A Bit More Detail

Assorted Personal Notations, Essays, and Other Jottings

Posts Tagged ‘travel

[ISL] Five islands notes: Caribbean and Jamaica migration, Diomedes, Indonesia, Finland

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  • Lyman Stone, at In A State of Migration, takes a look at the slow population growth in even the well-off Caribbean, thanks to substantial emigration.
  • At Jamaica Observer, Edward Seaga summarizes the history of Jamaican emigration–economically necessary–and worries about the impact of Trump.
  • Bad Astronomer Phil Plait takes a look at Big Diomede and Little Diomede, two islands in the Bering Strait that not only have different sovereigns (the US and Russia) but different dates, too.
  • Russell Darnley takes a look at how the indigenous population of Siberut, an Indonesian island west of Sumatra, are dealing with the effects of deforestation and cultural disruption.
  • Global News reports on an entrepreneur who wants to make an island in Finland into a women-only resort.
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[NEWS] Four First Nations links: Colten Boushie, Poundmaker, Ullivik, statues

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  • The fact that a jury–carefully selected to have no jurors of First Nations background–found the killer of Cree man Colten Boushie innocent is a horror. The Toronto Star reports.
  • MacLean’s takes a look at the reasons for Cree sensitivities regarding the inclusion of Chief Poundmaker as a character in the new iteration of Civilization.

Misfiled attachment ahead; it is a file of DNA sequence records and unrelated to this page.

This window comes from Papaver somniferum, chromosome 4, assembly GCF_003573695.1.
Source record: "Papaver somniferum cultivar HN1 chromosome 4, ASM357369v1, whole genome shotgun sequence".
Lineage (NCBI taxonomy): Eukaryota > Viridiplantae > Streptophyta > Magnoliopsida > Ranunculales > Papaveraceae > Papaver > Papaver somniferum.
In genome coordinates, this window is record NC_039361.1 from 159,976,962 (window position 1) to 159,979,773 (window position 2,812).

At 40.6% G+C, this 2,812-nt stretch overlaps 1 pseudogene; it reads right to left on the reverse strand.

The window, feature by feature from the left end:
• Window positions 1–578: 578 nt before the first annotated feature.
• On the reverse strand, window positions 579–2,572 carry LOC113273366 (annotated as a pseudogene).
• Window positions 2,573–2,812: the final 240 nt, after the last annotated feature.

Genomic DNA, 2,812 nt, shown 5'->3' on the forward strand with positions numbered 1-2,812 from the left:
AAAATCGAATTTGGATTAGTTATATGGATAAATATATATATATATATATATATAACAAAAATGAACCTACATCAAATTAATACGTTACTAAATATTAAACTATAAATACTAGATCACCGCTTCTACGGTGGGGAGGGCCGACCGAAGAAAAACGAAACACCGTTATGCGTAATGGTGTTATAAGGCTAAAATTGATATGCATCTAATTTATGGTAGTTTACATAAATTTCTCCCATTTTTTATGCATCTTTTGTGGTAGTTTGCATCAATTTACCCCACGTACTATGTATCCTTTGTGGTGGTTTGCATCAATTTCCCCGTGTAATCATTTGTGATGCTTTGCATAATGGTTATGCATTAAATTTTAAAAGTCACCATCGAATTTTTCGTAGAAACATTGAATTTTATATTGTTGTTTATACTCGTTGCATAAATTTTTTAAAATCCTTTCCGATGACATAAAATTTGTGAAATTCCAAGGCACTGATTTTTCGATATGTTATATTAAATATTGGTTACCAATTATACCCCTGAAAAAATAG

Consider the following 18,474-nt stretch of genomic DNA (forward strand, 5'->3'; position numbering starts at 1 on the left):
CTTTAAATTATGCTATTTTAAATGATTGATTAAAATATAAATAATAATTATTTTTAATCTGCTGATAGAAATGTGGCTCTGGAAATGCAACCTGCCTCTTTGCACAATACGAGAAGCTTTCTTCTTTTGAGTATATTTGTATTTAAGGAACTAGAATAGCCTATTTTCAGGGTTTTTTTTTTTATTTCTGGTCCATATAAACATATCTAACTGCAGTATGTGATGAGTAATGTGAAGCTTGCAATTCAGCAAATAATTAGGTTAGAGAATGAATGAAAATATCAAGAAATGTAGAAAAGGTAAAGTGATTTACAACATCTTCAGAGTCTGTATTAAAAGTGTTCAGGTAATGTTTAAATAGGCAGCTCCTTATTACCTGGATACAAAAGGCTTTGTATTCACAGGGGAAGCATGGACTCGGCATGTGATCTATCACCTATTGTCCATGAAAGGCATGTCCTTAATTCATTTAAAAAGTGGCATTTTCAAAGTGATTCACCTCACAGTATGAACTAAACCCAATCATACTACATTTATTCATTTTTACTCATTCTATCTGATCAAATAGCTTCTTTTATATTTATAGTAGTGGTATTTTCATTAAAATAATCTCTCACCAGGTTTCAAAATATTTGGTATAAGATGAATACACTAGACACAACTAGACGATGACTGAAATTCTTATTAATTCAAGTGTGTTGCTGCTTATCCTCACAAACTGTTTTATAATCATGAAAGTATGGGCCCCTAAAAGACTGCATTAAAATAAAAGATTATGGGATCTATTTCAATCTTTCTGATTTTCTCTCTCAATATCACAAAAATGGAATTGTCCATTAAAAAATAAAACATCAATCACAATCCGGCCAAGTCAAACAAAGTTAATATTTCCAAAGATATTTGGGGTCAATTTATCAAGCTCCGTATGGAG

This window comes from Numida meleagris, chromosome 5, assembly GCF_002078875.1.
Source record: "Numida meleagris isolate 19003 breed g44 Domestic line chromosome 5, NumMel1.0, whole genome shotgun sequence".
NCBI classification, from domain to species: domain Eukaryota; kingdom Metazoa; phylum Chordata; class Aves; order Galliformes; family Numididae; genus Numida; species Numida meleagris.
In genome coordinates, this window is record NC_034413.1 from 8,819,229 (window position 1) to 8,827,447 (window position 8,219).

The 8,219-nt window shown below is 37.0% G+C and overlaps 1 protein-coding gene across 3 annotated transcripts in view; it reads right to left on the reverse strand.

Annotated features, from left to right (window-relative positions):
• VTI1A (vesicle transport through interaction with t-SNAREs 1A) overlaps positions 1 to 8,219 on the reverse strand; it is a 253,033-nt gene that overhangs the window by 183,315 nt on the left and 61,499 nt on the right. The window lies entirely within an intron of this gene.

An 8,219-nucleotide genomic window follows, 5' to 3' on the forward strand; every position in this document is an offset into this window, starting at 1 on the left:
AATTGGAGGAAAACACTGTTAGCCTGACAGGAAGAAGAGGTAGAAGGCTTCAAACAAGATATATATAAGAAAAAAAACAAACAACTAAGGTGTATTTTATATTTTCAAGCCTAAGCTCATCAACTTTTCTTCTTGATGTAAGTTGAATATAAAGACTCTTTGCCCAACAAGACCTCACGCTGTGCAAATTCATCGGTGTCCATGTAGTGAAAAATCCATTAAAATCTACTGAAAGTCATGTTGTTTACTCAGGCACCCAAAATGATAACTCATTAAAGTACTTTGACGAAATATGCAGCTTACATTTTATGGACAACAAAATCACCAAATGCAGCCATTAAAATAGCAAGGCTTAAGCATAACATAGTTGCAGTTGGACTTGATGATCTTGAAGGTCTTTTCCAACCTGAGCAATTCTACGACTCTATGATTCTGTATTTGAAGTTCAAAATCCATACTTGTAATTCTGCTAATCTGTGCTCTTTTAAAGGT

• The Inuit of the northern Québec region of Nunavik, when sent south to Montréal for medical treatment, have an enclave in the city, the building of Ullivik. The Toronto Star reports.
  • This opinion piece in The Globe and Mail makes an excellent case for the removal of the statue of General Cornwallis from Halifax. Societies evolve; statues, alas, cannot.

[URBAN NOTE] Five Toronto links: Hodo Kwaja, King Street, HQ2, TDSB school trips, Ontario Place

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  • This CBC article highlighting Hodo Kwaja bakery in Koreatown and the delicious walnut cakes it makes is superb.
  • VICE shares the story of a man who went nightclubbing on King Street to gauge the effects of the transit experiment. (His judgement? There’s change, but this change is natural.)
  • Trudeau is going to play up Canadian diversity to Amazon as part of the Toronto bid for HQ2, reports The Globe and Mail.
  • The TDSB has loosened restrictions on school trips to the United States, with some qualifications. (If any one student is blocked at the border, for instance, the entire trip is off.) The Toronto Star examines the issue.
  • The further expansion of parkland at Ontario Place, as announced by the provincial government, is inspiring. The Toronto Star reports.

[BLOG] Some Sunday links

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  • Eddie Chong at anthro{dendum} shares a listing of anthropology-relevant links from around the blogosphere.
  • The Everyday Sociology Blog takes a quick look at the sociology of food.
  • Joe. My. God. notes that a court ruling making same-sex marriage imaginable has helped an evangelical Christian candidate leap to the front of Costa Rica’s presidential elections.
  • JSTOR Daily explains the import of President’s Day to, among others, non-Americans.
  • Language Hat examines the spelling of the Irish word “imbolc” or “imbolg”, used to describe a festival marking the start of spring.